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Posts: 5
Joined: Mar 2003

my dad had stage 4 non small cell adenocarcinoma. the doc said that he wasn't a candidate for radiation or surgery. I understand if the tumor is invasive that surgery is difficult, but why not radiation, I don't quite understand what makes some people a candidate and others not. Could someone explain.

Thanks in advance.

Posts: 133
Joined: Nov 2001

hi, I am mike and also have inoperable small cell lung cancer, it depends on how extensive it has spread. I had radiation for six and a half weeks and it did nothing for the tumor anyway. you might check into a new proceedure called i think, IMRT, radiation treatment, sorry I haven't helped too much but I will keep your father in my prayers. Mike

Posts: 16
Joined: Jan 2003


My dad was diagnosed with the same thing last July. I would suggest getting another opinion or going to a cancer treatment center or cancer hospital. There is one called Cancer Treatment Centers of America they are located is several locations in the US. Then in Houston Texas is MD Anderson. Keep the faith. People have overcome this. You are in my prayers. Amber

tomsbc's picture
Posts: 19
Joined: Nov 2002

A lot also depends on the location of the tumor. The radiation can do some pretty serious tissue damage other than the target, and the result may be even more serious or even deadly than the cancer.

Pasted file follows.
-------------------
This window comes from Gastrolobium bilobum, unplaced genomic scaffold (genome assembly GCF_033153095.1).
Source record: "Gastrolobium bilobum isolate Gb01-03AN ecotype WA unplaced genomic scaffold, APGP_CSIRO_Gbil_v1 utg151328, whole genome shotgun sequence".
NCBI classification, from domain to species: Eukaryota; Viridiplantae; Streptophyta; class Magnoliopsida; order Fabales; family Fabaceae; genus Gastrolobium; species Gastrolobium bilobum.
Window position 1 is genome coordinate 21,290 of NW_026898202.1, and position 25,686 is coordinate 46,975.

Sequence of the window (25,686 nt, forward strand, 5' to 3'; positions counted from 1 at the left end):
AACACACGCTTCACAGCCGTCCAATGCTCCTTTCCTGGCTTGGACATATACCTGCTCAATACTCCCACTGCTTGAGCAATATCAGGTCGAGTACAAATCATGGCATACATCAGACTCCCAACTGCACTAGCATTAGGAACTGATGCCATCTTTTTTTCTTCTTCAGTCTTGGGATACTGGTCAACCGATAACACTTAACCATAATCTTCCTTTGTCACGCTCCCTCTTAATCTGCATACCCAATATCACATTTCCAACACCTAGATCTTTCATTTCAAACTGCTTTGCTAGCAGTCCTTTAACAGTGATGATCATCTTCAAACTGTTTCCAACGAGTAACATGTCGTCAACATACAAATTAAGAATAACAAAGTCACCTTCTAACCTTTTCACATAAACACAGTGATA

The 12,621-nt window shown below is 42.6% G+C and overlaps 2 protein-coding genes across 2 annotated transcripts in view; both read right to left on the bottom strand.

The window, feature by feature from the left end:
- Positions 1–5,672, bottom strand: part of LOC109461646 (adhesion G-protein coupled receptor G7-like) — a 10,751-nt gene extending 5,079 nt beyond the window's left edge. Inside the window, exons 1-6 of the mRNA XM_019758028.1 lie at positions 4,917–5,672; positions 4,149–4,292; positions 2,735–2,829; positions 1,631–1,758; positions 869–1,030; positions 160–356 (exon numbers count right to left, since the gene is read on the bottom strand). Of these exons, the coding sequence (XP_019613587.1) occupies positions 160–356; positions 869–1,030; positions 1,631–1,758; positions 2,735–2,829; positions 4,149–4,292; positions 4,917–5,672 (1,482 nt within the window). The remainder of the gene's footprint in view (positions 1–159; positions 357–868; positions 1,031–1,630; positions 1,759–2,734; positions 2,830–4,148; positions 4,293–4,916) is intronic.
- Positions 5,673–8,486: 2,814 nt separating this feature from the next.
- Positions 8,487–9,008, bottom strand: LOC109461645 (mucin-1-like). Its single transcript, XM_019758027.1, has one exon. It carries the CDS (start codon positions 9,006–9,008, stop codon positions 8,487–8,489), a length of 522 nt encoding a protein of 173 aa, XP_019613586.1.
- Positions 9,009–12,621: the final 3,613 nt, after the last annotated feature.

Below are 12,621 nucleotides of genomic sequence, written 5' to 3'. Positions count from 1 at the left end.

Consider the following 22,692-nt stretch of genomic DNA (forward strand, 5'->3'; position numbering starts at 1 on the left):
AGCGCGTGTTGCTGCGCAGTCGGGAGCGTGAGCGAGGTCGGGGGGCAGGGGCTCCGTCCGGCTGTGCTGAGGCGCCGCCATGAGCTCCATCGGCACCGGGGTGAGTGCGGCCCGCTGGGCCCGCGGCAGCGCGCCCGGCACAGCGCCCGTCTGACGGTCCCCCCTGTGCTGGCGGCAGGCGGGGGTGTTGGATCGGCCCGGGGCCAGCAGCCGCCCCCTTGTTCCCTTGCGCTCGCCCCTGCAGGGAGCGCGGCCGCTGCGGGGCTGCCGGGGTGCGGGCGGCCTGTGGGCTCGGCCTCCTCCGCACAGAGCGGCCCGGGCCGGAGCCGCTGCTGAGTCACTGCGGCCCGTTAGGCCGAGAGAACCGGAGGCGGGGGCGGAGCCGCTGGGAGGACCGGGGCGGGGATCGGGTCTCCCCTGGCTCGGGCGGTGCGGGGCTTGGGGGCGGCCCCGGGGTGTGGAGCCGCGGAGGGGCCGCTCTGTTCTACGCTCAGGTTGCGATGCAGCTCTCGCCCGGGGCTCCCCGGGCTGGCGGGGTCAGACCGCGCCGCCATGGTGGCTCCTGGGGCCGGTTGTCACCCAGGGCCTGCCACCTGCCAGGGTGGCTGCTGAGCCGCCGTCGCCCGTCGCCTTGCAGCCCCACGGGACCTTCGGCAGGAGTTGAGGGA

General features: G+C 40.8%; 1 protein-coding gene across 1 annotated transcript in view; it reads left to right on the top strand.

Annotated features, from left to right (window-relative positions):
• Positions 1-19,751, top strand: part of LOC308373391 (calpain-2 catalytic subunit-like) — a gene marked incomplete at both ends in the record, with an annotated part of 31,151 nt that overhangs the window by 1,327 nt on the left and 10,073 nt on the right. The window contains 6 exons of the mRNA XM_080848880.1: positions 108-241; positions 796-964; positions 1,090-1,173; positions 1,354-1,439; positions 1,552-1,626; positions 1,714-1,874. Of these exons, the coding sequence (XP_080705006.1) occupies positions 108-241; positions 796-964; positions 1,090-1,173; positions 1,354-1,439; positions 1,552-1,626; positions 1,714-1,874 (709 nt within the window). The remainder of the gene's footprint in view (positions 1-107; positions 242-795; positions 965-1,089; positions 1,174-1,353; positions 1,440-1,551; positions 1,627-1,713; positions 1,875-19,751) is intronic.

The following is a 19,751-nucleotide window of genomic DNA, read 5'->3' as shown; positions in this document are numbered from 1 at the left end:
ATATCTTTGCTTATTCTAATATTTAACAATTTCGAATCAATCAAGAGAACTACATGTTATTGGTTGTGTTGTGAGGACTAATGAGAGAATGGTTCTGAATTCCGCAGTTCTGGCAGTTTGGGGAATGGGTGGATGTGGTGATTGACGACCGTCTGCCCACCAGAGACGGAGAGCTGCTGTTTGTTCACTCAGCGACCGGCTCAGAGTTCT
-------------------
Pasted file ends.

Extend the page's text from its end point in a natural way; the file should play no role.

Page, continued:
Posts: 8
Joined: Apr 2003

At stage 4, the disease has spread beyond the confines of the lungs - typically to distant parts of the body - this process is referred to as metastasis. At this stage, the disease is considered systemic - meaning that cancer cells are dispersed everywhere. Surgery is not a viable option because the cancer cannot be readily removed and the patient is usually to ill to sustain such an operation. Radiation is also not a viable option, except in a palliative (symptom/pain reducing) role, because like surgery, it is designed for localized treatment. Stage 4 NSCLC patients are typically treated with a chemotherapy cocktail of 1, 2, or more drugs in an attempt to stem the growth and spread of the cancer. Stage 4 patients who do not respond to standard treatment are referred to clinical trials. Clinical trials test the efficacy of new treatment options - notably combinations of chemo agents, anti-angiogenesis drugs, gene therapies, cancer vaccines, and several other promising technologies. Having said this, do not lose hope. I know several cancer survivors with multiple years of survivorship that have been diagnosed with stage 4 NSCLC and are still alive, and living highly productive lives - some even had metastasis to the brain. Here are some links that you may find useful:
http://www.mdanderson.org/diseases/lung/ http://www.mskcc.org/mskcc/html/376.cfm http://www.lungcanceronline.org http://www.alcase.org http://www.cancer.org http://www.canceradvocacy.org http://www.clinicaltrials.gov http://www.nih.gov http://www.cancer.gov http://www.lungusa.org

Posts: 7
Joined: Jan 2004

What are the effects of whole brain radiation? My husband is starting his second week and we are wondering what to expect?

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